Link to this page: http://www.socialistparty.org.uk/issue/677/12312
Save heart services for children!
A public meeting was held in Leicester recently as one of many 'consultations' on changes to children's congenital heart services in England.
As a result of assessments by Sir Ian Kennedy, also the chair of the watchdog on MPs' expenses, a steering group called 'Safe and Sustainable' was set up. They agreed that the current eleven congenital heart centres should be cut down to around six or seven.
Documents spelling out the changes were given to people at the meeting which was made up of parents, patients, surgeons and other NHS staff.
The first page stated that the changes were "not inspired by any motivation to save money". However, the rest of the document didn't provide any positive reason for why these changes should be made.
While stating that bigger teams of surgeons are needed because they provide better clinical outcomes and that smaller centres are 'vulnerable to sudden and unplanned closures' (presumably as a result of funding cuts!) the document claims that hiring more surgeons is not the answer!
This is because, according to 'Safe and Sustainable', they will be performing fewer surgeries and this will 'increase the risk of occasional surgical practice'.
Four options have been presented about which centres should remain open. This is portrayed as if it is providing choice.
In reality, it means that in each area, groups are campaigning to keep their local centre open while coming up with reasons for why others should close.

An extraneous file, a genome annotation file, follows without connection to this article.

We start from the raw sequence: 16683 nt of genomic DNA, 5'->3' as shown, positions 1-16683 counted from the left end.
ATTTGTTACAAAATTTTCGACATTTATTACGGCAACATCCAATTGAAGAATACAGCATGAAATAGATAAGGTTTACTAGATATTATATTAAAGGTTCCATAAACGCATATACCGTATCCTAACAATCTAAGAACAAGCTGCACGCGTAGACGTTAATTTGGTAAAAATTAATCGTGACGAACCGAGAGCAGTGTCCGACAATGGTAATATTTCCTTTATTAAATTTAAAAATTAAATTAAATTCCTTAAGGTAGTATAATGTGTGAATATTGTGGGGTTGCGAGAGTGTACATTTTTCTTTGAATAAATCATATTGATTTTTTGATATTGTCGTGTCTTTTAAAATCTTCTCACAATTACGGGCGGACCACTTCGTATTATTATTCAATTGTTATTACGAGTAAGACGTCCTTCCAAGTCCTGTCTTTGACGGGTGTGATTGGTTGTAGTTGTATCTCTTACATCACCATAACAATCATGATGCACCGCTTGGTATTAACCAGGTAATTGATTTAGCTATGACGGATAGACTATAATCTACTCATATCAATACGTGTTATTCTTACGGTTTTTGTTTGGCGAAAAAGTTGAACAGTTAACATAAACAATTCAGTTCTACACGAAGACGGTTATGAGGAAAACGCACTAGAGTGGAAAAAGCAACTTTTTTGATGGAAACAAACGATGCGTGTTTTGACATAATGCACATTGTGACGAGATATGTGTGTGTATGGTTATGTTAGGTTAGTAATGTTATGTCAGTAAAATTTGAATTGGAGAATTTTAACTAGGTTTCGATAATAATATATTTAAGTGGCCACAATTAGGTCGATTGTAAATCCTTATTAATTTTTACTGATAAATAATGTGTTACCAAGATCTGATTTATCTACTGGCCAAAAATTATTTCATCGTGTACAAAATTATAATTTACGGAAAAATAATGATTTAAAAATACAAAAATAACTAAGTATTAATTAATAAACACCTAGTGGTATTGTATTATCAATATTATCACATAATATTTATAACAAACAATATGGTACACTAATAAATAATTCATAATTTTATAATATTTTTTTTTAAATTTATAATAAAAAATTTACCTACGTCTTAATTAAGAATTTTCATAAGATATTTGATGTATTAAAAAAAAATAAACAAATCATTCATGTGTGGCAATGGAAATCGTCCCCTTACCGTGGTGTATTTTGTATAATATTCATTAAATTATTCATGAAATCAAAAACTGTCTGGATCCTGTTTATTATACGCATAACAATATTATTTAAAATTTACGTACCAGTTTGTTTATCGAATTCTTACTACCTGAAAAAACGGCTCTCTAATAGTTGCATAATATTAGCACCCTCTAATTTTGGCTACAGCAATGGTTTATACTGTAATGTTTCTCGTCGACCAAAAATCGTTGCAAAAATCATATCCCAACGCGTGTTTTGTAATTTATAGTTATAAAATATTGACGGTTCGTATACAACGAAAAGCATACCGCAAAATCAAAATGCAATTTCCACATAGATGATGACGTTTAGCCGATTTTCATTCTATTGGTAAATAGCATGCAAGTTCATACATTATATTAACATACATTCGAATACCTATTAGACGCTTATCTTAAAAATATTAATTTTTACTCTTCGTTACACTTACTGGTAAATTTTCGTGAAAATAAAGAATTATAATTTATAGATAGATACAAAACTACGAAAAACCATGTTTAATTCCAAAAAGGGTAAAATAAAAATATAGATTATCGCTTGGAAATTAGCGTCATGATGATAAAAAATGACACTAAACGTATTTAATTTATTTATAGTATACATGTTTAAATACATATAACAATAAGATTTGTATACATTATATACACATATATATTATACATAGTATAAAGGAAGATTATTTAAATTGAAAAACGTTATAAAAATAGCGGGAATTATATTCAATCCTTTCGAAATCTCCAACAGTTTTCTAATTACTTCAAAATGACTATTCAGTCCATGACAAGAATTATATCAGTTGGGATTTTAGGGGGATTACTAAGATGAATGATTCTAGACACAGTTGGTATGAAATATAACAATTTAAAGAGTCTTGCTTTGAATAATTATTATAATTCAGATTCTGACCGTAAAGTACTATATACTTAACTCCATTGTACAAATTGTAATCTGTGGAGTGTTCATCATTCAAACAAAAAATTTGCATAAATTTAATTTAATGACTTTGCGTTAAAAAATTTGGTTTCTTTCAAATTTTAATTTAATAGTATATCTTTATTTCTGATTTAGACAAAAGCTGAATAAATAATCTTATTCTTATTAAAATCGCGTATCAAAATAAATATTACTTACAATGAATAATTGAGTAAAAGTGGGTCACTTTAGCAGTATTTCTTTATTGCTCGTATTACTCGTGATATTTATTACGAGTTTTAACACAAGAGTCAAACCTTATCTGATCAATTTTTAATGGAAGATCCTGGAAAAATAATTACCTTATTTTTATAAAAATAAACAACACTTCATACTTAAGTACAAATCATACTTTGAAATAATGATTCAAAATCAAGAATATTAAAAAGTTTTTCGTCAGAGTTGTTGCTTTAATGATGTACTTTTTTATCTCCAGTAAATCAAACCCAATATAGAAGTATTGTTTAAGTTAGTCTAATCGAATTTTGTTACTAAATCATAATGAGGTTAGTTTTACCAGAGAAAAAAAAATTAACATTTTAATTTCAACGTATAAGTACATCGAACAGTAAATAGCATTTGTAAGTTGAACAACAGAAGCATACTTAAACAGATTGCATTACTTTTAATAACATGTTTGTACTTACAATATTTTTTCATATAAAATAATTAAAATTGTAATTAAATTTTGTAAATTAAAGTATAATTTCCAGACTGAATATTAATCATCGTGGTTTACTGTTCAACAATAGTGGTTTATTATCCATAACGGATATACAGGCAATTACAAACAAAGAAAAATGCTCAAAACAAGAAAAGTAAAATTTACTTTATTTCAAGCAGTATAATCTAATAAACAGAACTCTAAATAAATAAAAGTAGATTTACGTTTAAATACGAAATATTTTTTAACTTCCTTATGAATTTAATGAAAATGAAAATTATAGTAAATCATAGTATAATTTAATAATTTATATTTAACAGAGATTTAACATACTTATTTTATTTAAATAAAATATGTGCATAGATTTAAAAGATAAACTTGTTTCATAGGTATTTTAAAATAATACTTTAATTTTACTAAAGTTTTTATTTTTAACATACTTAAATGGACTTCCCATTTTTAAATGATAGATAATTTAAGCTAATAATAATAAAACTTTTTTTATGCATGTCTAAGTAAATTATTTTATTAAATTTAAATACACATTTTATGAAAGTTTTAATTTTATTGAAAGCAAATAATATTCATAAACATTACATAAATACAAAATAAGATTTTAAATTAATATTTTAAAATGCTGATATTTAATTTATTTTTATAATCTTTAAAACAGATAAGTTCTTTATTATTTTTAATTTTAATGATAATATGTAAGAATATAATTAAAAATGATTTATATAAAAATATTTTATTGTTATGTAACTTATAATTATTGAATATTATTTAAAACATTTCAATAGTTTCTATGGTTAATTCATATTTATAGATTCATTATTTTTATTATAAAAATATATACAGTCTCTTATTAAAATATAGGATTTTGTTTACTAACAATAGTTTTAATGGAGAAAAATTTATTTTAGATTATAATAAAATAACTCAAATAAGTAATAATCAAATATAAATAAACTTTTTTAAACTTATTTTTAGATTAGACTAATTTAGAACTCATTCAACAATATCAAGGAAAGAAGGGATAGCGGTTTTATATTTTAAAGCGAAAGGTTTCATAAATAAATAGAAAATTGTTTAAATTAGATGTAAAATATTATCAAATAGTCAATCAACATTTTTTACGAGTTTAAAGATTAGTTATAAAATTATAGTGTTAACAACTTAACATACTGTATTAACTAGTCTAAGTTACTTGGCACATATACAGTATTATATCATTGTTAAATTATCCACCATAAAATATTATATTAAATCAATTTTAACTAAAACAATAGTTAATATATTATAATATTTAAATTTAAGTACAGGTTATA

For Leicester, it is only 'Option A' that contains our local centre at Glenfield Hospital. Therefore, Heartlink, a charity representing parents of patients, has launched a campaign for Option A. Local Lib Dem and Labour MPs have got on board with this campaign, arguing that is the most affordable and the best for the country.
It will mean that centres will be closed in Southampton, Leeds, Oxford and London. In fact, Oxford isn't in any of the options. Described as an "outlier in quality", it does not perform the 400 surgeries a year that the review recommends.
In deciding which centres had the most 'points' and were therefore the most important to remain open, there were scores given to each aspect of the centres. Quality was given the highest weight in points whilst travel and access was given the lowest.
But as one parent at the consultation said, parents would "travel to the moon to save their children" but if safety and quality were guaranteed, the most important aspect would be how easy it was to get there.
Parents were concerned that if the centre in Leicester closes down, it could take them hours to travel to their nearest centre which, in an emergency situation, is just not acceptable.
Many students who were patients were angry about the changes as it might mean them travelling on expensive public transport to see their consultants.
However, parents and patients will be thinking the same things in Oxford, Southampton and other places where centres may be closed.
It shows the need to oppose all cuts in jobs and services. Of course parents want to save their local centres but we need a united campaign to defeat these attacks. 'Safe and sustainable' assures us that centres are not closing to save money - but what other motivation is there for this government?
The money exists to provide these important services. The government could go after the £120 billion lost in tax evasion and avoidance, for example.
The NHS should be fully funded in all areas to end the so-called 'post-code lottery' that will increase if our health service is further cut and privatised.
In The Socialist 29 June 2011:
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